Devil's dozen

Theatre - A mixed bag of Fringe shows is led by a magical Polish Faust by Michael Coveney


The 2005 Edinburgh Festival had hardly kicked off when William Burdett-Coutts, who has run the Assembly Rooms for 25 years, called for the Fringe to be amalgamated with the international programme.

This was a statement as fatuous as it was impertinent. All the best and most serious theatre has been provided by Sir Brian McMaster's international programme these past 15 years, while Wil-liam Burdett-Coutts has allowed the comedians to take over, has shamefully gone along with the early start to the Fringe - now almost ten days before the "real" programme - and done more than anyone to spread a damaging soundbite culture by restricting playing time to 90 minutes in order to maximise production turnover and box-office potential.

The greatest compliment I can pay Faust at the Assembly Rooms is that you would more likely find such an astonishing production on the international programme - about 20 years ago. Janusz Wisniewski, director of the Teatr Nowy in Poznan, is one of Europe's outstanding younger Turks, and his version of Goethe's mythic masterpiece brilliantly condenses the downfall of the good-but-flawed doctor, an obese atheist trapped inside his own books. The battle is waged against a background of strident, triumphalist music by the aptly named Jerzy Satanowski and a series of animated tableaux, part Hieronymus Bosch, part Gogol, that surge across the stage.

The effect is tremendous, and the acting has the kind of expressionist vigour that, here in Britain, only Steven Berkoff ever attempts. The Easter setting of the Faust legend is extended through the action, with a Crucifixion scene corresponding to Faust's undoing and the death of Gret-chen. Amazingly, only two of the cast are under 60 years old, so we are experiencing a richly sustained ensemble tradition.

The best Fringe venue for physical theatre is Aurora Nova, where Double-think, by the British/Italian company Rotozaza, is an unsettling exercise in creating chaos out of a muddle. At each performance, two volunteers stand on either side of a white sheet and obey instructions as given by a disembodied voice. The instructions are enforced by two operators, who sit with their backs to the audience. One of them swigs vodka and smokes a cigar throughout.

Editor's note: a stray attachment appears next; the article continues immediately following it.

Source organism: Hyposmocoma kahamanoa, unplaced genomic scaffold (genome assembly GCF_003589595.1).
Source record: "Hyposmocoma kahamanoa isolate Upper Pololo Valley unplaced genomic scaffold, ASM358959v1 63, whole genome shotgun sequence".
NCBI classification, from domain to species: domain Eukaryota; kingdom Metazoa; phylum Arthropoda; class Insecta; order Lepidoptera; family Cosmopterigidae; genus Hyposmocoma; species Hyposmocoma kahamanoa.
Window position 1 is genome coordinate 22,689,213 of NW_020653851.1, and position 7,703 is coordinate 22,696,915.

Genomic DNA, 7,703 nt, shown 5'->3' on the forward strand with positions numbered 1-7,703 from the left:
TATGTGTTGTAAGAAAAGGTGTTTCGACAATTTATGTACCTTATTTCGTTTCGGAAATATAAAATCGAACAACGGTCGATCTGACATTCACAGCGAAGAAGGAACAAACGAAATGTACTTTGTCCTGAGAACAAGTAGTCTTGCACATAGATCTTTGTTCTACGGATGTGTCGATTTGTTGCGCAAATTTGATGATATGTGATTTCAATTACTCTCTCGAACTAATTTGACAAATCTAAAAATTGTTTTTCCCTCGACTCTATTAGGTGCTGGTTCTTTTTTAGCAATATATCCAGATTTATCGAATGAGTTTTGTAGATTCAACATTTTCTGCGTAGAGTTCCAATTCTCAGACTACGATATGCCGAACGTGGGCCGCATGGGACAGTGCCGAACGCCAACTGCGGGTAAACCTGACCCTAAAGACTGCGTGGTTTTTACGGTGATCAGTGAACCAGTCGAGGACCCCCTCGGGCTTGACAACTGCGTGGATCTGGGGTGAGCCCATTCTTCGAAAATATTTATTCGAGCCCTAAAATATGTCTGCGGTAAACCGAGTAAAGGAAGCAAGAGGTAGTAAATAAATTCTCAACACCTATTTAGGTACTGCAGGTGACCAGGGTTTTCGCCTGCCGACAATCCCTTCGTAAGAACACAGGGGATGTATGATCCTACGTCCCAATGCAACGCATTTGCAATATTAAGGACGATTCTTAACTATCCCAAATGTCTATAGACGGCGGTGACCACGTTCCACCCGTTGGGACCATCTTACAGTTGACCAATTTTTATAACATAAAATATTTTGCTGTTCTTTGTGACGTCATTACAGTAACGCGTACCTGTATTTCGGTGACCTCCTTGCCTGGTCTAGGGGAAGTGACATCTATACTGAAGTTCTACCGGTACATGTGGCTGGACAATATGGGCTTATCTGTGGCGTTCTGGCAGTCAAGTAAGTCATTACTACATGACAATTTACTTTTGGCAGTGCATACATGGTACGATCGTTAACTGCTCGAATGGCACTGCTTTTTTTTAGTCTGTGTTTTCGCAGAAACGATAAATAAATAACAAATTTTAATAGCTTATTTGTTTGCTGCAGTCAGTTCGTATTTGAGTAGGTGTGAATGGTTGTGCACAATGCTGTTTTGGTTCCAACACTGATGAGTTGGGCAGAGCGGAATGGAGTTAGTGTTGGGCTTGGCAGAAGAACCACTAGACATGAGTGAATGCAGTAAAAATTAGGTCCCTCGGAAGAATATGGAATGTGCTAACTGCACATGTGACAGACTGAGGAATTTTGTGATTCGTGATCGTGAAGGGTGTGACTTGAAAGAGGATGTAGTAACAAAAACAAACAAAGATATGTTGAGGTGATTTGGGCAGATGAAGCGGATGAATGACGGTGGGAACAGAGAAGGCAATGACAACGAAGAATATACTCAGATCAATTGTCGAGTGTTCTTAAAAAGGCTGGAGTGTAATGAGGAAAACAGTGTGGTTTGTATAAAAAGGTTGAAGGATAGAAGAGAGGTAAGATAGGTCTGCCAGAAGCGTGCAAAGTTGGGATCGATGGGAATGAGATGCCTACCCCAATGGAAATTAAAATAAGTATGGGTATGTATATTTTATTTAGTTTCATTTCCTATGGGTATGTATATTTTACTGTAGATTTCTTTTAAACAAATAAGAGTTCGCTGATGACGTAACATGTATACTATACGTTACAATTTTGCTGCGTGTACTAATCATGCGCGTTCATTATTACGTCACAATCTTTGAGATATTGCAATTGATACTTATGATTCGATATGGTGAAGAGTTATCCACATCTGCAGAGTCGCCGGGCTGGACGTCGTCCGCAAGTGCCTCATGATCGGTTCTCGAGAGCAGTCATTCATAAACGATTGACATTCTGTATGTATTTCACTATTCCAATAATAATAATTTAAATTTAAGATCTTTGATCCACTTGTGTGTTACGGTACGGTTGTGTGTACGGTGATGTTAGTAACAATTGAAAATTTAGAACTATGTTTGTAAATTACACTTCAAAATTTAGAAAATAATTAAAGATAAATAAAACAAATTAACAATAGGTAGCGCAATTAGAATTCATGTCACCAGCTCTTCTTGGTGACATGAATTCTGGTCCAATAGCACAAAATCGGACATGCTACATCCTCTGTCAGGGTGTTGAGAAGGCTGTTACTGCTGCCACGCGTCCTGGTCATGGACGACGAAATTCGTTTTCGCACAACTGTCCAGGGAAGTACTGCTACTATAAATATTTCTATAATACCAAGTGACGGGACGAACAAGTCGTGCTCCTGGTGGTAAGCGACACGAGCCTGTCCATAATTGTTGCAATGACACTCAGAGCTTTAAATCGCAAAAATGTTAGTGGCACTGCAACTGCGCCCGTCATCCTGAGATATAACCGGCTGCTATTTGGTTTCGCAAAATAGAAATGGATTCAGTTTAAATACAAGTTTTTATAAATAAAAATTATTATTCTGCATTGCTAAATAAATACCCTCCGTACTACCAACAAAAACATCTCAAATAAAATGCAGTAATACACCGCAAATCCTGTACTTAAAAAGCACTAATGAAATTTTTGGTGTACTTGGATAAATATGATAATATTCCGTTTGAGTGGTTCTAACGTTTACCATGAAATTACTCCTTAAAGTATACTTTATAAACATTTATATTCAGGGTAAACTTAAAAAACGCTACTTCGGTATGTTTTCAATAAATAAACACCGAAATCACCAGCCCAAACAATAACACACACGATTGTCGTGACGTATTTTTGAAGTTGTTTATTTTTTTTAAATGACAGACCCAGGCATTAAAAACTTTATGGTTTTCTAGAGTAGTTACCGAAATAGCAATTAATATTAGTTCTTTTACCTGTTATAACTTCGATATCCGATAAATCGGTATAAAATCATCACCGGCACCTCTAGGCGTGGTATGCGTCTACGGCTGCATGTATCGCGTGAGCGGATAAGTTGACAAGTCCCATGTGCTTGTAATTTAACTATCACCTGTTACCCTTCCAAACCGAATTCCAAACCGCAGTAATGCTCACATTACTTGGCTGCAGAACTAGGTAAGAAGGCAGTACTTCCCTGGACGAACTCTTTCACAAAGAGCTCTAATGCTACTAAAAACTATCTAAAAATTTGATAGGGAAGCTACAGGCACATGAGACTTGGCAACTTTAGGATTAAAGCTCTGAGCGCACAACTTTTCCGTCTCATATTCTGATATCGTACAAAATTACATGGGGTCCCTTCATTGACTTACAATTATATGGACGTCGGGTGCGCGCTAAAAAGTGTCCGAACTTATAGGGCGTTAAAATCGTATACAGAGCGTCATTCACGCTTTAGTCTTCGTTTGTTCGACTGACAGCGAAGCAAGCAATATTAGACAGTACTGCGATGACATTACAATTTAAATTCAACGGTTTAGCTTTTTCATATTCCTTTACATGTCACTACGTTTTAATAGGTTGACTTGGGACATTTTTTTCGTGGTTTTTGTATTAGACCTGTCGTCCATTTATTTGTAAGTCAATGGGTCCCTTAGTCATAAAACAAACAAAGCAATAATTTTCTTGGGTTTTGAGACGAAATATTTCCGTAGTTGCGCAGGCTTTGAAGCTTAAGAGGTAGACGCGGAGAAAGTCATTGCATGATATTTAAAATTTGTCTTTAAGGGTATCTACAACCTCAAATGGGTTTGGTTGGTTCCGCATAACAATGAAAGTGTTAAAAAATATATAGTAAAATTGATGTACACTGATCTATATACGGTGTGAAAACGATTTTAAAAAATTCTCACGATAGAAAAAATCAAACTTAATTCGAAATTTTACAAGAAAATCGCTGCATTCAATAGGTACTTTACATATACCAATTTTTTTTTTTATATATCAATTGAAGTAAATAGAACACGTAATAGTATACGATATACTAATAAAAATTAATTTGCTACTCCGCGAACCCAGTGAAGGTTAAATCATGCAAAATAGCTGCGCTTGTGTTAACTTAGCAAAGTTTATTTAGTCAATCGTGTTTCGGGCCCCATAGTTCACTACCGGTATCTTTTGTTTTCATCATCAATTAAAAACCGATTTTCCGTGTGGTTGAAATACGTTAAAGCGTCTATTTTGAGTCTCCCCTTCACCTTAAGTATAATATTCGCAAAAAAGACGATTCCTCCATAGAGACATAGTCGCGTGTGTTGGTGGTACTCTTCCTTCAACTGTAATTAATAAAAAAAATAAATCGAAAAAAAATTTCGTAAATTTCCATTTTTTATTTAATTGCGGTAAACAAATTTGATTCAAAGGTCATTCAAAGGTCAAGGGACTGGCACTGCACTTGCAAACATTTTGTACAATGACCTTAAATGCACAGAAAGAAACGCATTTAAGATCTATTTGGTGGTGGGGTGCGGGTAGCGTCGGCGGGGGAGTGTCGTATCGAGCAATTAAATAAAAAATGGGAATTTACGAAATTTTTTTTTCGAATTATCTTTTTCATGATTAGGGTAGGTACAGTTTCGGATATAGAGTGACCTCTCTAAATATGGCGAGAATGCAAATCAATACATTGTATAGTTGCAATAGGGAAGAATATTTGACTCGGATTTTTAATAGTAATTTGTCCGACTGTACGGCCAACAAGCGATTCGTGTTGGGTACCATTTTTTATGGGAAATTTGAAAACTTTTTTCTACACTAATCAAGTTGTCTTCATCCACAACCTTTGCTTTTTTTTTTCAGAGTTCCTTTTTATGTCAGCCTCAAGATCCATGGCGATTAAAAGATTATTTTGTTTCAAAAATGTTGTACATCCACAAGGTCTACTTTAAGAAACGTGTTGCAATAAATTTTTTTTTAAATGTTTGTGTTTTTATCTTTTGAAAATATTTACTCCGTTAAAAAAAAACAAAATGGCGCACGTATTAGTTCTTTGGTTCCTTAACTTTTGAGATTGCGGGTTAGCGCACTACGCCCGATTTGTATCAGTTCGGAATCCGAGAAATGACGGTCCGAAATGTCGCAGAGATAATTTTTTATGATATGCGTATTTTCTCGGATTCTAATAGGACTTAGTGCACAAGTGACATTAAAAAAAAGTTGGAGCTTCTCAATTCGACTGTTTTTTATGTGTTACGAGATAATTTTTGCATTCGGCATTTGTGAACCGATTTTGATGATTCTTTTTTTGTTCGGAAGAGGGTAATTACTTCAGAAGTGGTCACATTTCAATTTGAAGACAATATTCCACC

The newcomers are told to relax, jump about, don white boiler suits, think about the future, change light bulbs. At one point, just when you think you have had quite enough of this sub-Frantic Assembly nonsense, the theatre plunges into darkness, everyone starts screaming, and the female operator dives through the screen. The theatrical environment closes in on the newcomers, swallows them up and then spits them out. The delicacy with which a narrative is conveyed through subtle prompting and emotional revelation is simply breathtaking.

On a more mundane level, Mikey the Pikey at the Pleasance Dome is a new musical about chavs on a sink estate, and has attracted the support of Nick Mason (Pink Floyd), Sir Alan Ayckbourn and Sir Cameron Mackintosh. These worthies are right to recognise the talent of its young writer/composer Joel Horwood, who made a splash with the piece in March at the National Student Drama Festival.

For all its energy and vim, however, the show is a mess and has nothing of note to say about the plight or, indeed, the point of chavs, beyond letting them dream of bigger and better things in a string of high-school dance routines that make Grease look like the Royal Ballet. Still, there might be something here after a proper director gets his hands on the material, and British musical theatre desperately needs a busy new composer to improve on Elton John's score for Billy Elliot, for instance, or all those ghastly back-catalogue shows.

The Traverse, as usual, is the Mecca of "good new writing" in the flat, depressing manner of the recent stuff at the Royal Court in London. The best so far is After the End by Dennis Kelly, in which a strange loner (played by the brilliant new actor Tom Brooke) smuggles a girl (Kerry Condon) into his nuclear fallout shelter after the world has ended, possibly. More dead-end stuff in The Girls of the 3f Floppies by the Mexican writer Luis Enrique Gutierrez OrtIz Monasterio - whose unreasonably long name means I can say little more than that John Tiffany's superb production is graced by Aida Lopez and Gabriela Murray as a pair of feisty prostitutes. And Richard Wilson's deft production of Martin J Taylor's East Coast Chicken Supper suggests there is trouble and strife in Fife among the small-time drug pushers. Surprise, surprise.

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Michael Portillo is away

This article first appeared in the 15 August 2005 issue of the New Statesman, Robin Cook: a tribute